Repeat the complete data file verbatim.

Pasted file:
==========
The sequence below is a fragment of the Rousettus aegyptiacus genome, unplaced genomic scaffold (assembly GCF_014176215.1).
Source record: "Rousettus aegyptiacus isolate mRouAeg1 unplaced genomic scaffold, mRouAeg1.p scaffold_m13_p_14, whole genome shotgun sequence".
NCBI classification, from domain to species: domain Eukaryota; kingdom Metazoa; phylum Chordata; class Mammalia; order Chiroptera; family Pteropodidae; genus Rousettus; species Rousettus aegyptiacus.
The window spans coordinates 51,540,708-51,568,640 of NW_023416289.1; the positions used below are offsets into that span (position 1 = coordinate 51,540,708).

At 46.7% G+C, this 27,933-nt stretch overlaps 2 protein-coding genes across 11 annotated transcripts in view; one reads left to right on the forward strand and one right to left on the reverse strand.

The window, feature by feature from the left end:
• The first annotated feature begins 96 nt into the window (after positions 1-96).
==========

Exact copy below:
The sequence below is a fragment of the Rousettus aegyptiacus genome, unplaced genomic scaffold (assembly GCF_014176215.1).
Source record: "Rousettus aegyptiacus isolate mRouAeg1 unplaced genomic scaffold, mRouAeg1.p scaffold_m13_p_14, whole genome shotgun sequence".
NCBI classification, from domain to species: domain Eukaryota; kingdom Metazoa; phylum Chordata; class Mammalia; order Chiroptera; family Pteropodidae; genus Rousettus; species Rousettus aegyptiacus.
The window spans coordinates 51,540,708-51,568,640 of NW_023416289.1; the positions used below are offsets into that span (position 1 = coordinate 51,540,708).

At 46.7% G+C, this 27,933-nt stretch overlaps 2 protein-coding genes across 11 annotated transcripts in view; one reads left to right on the forward strand and one right to left on the reverse strand.

The window, feature by feature from the left end:
• The first annotated feature begins 96 nt into the window (after positions 1-96).